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Norman, Welsh & Edwardian Castles

Photograph Copyright by Jeffrey L. Thomas.

 

Although not entirely correct, it is convenient to think of Medieval Welsh castles as falling into three main categories. The first group - Norman castles - consists of stone castles built by the conquering Normans beginning shortly after their victory over the Saxons at Hastings in 1066. These castles are found mainly in south Wales and along the border with England to the east, the so-called "Welsh Marches." Outstanding examples of this type of castle include Chepstow (below), Caerphilly and Pembroke, all located in south Wales.

 

 

The second group of castles are the native Welsh castles, built by Wales' own princes and ruling royal houses. They are sometimes referred to as the "native prince castles." Prominent among these are Castell-y-Bere, Dolwyddelan, (below) Criccieth and Carreg Cennen. A visit to a native Welsh castle usually provides a most rewarding castle experience, as they often command the most dramatic and scenic positions Wales has to offer.

 

 

The "Edwardian Castles," were built by King Edward I at the end of the 13th century as a means of subduing the rebellious princes of north Wales. They are our third and probably best-known group of Welsh castles. They tend to be larger and more impressive than Norman and native castles but not necessarily more important. Conwy, Caernarfon, Harlech, and Beaumaris (below) rank high as familiar examples of this type of Welsh castle.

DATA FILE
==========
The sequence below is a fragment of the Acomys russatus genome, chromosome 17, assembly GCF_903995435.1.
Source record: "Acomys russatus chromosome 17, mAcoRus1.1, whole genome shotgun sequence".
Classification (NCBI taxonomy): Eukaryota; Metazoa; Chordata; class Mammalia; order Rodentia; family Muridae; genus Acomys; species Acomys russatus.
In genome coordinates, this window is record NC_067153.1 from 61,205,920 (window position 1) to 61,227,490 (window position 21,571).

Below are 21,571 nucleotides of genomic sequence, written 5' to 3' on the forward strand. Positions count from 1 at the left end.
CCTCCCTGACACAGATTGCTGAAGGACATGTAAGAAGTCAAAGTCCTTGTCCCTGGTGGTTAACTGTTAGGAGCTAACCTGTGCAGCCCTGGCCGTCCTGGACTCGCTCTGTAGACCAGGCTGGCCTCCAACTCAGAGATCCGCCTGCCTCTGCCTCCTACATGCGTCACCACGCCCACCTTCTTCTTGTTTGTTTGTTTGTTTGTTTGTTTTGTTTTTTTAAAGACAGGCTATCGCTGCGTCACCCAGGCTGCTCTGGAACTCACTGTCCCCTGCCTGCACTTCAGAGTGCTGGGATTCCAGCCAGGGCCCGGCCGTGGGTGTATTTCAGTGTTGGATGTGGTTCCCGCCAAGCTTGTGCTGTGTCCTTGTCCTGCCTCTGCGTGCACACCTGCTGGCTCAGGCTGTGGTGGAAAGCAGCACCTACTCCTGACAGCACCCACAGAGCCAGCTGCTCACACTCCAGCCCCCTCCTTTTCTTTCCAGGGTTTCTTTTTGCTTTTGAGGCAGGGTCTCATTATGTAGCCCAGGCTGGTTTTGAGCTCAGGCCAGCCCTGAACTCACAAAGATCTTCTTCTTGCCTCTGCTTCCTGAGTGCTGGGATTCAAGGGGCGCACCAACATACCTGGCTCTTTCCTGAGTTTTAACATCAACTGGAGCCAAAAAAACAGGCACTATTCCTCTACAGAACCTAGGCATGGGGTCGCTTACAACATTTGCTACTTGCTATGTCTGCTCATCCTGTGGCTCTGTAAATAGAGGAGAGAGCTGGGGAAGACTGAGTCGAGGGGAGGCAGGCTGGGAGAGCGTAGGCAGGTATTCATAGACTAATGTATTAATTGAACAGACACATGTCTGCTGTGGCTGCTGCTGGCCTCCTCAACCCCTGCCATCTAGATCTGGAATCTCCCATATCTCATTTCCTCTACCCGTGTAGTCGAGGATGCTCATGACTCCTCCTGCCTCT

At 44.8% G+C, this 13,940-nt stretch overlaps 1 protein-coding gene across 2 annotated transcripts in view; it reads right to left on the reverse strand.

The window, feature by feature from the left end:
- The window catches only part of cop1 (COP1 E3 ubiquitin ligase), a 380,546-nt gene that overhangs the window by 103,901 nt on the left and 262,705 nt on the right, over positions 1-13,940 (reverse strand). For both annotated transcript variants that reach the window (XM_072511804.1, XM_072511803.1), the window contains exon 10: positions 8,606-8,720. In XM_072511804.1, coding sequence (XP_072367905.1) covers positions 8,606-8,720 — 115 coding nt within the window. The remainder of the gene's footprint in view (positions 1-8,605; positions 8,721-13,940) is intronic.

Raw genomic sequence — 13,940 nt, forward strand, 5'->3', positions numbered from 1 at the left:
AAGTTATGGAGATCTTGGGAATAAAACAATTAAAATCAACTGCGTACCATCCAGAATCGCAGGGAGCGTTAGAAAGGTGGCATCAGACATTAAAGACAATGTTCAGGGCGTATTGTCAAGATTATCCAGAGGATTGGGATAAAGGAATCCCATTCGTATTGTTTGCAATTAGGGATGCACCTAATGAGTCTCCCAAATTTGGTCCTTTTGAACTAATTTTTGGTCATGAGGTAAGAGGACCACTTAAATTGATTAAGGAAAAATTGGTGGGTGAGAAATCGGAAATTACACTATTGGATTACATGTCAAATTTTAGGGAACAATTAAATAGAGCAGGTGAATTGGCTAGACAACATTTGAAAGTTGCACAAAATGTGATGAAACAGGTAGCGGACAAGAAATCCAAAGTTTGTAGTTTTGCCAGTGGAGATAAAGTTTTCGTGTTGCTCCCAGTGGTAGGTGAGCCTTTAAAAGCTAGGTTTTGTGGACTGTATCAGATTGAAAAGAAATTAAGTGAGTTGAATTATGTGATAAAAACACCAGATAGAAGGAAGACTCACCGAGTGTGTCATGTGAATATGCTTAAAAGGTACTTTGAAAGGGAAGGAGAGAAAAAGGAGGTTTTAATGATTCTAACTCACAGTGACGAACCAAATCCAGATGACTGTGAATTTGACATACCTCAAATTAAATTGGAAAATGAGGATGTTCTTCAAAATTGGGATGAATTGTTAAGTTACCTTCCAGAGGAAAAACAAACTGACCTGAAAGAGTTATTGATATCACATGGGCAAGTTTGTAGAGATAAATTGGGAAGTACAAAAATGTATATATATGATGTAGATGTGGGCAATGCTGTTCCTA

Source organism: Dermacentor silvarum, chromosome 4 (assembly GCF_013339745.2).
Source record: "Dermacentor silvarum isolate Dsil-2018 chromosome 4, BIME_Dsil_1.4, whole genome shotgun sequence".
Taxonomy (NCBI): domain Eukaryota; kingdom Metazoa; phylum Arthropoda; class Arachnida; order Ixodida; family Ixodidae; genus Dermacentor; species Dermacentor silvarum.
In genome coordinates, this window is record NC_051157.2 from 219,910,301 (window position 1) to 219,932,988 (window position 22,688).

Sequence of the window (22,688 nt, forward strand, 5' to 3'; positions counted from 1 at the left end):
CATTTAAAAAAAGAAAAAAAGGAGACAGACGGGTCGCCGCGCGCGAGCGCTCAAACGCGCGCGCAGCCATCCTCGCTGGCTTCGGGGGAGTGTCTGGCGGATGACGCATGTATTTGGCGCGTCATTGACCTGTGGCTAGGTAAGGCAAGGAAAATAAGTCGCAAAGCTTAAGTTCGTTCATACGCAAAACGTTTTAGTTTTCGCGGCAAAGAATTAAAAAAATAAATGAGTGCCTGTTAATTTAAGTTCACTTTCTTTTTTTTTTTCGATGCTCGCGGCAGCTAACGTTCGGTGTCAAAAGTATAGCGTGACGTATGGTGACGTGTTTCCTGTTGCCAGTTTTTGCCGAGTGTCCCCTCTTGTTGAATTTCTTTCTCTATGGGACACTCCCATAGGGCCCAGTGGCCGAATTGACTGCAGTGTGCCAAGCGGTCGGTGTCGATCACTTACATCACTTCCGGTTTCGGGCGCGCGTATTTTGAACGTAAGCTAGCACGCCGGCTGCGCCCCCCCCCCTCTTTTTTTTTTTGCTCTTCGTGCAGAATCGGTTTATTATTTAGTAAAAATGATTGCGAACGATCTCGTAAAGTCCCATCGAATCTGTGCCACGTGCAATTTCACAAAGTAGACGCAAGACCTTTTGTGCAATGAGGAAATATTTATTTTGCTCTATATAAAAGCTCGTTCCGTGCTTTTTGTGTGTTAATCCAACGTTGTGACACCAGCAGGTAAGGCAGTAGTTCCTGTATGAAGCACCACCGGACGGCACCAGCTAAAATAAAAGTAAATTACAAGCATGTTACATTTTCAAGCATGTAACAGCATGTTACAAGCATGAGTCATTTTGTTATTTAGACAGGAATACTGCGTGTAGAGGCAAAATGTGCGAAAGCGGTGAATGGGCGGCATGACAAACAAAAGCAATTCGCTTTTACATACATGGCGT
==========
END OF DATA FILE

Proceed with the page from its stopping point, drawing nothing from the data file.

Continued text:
Some would mention at least two other types of Welsh castle. The Norman motte and bailey castles made of earth and timber thrived in south Wales and the Welsh Marches for many years before stone castles came to dominate the landscape. These castles can be a bit more difficult to find, but most are well worth the effort. Examples can be seen all along the border of Wales and England. The so-called "Tudor castle" represents yet another type of Welsh castle common towards the end of the Middle Ages. Handsome Carew Castle (below right) in south Wales in an excellent example of this type of castle.

 

After the final conquest of Wales by Edward I the apparent need for castles quickly diminished. Unlike the impressive chain of new castles Henry VIII built in the south of England, there was no new castle construction in Wales during the reign of the Tudors. The transition from military stronghold to comfortable residence was in many cases already underway, a change reflected in the fortified manor house at Weobley, for instance. A tudor castle in Wales was typically a modified Norman castle. Existing castles were modified or refitted with Tudor-style refinements, transforming strongholds which had been primarily built for defensive purposes into elegant showplaces for their lords, ladies and guests. The last castle built in Wales was stately Raglan (below), begun about 1435 some 74 years before Henry ascended the throne.

 

 


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Copyright 2009 by Jeffrey L. Thomas